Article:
[from Proc IoMNH&ASoc vol2 #1 1913]


It is with some hesitation that I send in this report, and much wish some other member of the Society was appointed Secretary to the Geological Section.

Within the last year unusually large quantities of the Bride cliffs have fallen. This has been due chiefly to two causes, First, the action of high tides with inshore wind from the S.E. These have swept away the foot of the cliffs, leaving the lower portion perpendicular, so ready to slide down. In some places the tide has left a depression, with the outer beach raised several feet. But a second cause has been equally, if not more, destructive. The whole face of the cliffs from the top downwards, clay scrablag as well as gravel and sands, have been brought down by water percolating from the surface, along lines of least resistance, till it reached the upper surface of the clays and stiff material, when it flowed out, carrying with it fine sand, so loosening. the gravel and sand above. In some cases the water found its way underneath the clay, and came out in small pipe holes, so undermining these. In other cases, the water lodged behind and gradually forced out the material in front, bringing it down like mud.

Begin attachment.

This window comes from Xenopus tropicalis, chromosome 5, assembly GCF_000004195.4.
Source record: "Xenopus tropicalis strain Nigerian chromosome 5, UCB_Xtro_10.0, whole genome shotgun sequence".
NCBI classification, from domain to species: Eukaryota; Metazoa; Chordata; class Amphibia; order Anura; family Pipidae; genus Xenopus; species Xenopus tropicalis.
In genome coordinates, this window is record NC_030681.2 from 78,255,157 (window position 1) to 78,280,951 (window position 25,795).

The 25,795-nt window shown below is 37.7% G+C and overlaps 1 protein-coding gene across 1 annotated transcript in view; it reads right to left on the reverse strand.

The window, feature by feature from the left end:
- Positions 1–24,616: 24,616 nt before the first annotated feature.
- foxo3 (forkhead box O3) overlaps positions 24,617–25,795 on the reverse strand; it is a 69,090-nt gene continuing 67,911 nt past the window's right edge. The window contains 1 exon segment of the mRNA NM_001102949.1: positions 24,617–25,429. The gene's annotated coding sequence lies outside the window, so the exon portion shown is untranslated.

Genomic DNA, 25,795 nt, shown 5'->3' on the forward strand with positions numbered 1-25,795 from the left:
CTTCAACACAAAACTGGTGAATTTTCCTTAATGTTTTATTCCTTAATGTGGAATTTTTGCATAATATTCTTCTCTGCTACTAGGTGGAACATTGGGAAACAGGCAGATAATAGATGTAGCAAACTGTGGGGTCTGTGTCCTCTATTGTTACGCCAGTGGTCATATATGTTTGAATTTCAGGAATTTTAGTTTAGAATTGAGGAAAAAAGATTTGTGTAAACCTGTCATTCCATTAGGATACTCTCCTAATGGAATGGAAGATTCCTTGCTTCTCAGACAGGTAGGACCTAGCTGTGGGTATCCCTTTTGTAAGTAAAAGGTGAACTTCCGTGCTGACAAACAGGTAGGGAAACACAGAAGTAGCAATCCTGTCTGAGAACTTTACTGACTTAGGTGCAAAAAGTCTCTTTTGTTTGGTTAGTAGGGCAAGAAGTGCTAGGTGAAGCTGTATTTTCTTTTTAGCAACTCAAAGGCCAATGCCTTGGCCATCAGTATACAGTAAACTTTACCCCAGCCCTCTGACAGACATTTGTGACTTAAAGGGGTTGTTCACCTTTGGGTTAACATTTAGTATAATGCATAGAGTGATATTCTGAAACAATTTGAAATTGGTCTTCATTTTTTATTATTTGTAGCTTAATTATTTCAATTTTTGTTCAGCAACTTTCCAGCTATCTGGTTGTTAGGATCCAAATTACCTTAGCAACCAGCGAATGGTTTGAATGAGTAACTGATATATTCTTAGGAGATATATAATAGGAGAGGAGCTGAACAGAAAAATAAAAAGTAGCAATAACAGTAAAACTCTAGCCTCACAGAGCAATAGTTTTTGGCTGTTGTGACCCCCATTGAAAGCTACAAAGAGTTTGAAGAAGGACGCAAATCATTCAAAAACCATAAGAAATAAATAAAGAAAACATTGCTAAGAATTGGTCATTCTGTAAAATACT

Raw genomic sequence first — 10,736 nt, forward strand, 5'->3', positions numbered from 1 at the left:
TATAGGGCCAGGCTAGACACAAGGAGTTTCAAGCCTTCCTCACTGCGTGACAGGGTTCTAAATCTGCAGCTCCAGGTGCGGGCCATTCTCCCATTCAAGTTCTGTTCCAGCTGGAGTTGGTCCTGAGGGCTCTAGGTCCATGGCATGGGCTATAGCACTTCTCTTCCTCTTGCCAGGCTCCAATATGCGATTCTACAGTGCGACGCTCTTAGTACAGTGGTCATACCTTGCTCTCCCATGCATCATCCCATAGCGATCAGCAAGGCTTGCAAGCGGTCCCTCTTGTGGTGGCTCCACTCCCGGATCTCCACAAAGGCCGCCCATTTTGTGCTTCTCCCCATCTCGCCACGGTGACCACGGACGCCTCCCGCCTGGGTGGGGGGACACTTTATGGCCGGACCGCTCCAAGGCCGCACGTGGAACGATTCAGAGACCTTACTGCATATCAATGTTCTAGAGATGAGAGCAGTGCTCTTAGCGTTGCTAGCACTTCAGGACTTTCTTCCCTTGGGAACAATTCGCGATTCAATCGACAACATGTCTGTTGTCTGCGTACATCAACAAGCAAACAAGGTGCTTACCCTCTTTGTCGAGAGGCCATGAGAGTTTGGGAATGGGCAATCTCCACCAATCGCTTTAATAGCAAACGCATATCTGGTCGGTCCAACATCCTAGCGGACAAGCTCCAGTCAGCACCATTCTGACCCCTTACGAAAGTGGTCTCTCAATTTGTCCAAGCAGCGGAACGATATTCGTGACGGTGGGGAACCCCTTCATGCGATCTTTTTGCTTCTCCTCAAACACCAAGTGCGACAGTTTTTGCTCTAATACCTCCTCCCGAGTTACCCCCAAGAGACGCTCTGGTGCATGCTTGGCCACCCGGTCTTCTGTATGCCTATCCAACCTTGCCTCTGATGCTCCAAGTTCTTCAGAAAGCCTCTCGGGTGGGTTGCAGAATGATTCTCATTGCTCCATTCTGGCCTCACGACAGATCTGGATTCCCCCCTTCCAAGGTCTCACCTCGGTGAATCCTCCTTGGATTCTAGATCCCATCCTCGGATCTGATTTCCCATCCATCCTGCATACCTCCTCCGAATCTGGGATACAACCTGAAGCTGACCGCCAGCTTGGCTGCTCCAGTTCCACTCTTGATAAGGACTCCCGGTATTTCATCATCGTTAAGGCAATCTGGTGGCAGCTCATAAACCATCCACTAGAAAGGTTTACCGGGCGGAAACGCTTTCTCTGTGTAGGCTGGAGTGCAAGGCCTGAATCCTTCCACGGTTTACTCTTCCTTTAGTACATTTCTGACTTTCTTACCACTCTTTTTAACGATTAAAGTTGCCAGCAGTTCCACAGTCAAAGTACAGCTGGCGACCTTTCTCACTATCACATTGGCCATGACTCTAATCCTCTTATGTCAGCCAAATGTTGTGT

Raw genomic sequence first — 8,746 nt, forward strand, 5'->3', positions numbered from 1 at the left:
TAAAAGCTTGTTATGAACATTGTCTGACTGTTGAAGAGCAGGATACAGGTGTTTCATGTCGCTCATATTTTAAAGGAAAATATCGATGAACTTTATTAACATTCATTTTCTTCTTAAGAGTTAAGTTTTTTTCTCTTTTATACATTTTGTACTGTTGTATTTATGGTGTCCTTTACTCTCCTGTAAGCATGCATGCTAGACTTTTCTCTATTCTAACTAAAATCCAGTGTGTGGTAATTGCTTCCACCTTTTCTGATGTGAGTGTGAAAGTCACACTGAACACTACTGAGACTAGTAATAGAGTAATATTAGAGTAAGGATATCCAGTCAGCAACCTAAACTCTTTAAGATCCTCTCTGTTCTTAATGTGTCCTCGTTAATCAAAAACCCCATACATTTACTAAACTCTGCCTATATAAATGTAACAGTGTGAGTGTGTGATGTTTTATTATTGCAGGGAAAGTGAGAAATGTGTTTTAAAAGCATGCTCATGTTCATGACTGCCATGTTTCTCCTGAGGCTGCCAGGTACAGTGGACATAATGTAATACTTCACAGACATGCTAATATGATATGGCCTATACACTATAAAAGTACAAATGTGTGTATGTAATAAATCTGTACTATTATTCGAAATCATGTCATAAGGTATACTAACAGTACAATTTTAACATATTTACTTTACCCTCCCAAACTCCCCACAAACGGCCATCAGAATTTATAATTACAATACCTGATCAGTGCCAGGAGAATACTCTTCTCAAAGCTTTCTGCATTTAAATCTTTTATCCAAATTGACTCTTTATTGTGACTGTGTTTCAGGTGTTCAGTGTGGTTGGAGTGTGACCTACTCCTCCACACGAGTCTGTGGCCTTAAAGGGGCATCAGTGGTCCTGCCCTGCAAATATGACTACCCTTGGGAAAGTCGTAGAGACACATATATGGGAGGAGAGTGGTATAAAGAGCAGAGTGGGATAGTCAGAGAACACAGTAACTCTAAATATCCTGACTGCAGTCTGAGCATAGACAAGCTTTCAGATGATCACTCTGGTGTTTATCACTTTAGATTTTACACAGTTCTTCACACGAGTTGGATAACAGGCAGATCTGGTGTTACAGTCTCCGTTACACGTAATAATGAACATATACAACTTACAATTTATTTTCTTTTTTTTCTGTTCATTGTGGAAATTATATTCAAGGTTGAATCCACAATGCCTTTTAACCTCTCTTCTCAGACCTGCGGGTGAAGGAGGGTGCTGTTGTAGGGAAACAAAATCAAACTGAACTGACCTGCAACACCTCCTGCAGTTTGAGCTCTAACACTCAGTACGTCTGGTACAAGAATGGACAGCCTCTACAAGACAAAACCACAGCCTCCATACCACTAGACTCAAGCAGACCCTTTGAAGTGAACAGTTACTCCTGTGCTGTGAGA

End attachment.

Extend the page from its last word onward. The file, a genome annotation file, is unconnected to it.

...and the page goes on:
Thus, the action of the tide, and percolation of water from above, have tended to the deterioration of the cliffs in conjunction with the weight of the material and strong winds.

Along the shore from the Hydro north, some 150 yards of the best covered sand have been swept away from 6 to 10 feet deep, and, near the Dog Mills, 100 yards of sand and clay have fallen. Beyond the Dog Mlls to Kionlough the brooghs have been carried away two yards or more inside the foundations (rf the stone wall and 180 yards north of the Kionlough rivulet. At the top of the brooghs may be seen a patch of clay deeply stained blue; much of this has fallen, and the same kind of clay is to be seen nearer Shellag. From here on to Cranstal, tons of stiff clay and scrablag lie on the beach. No large boulders were noticed and only a few stones among the fallen debris.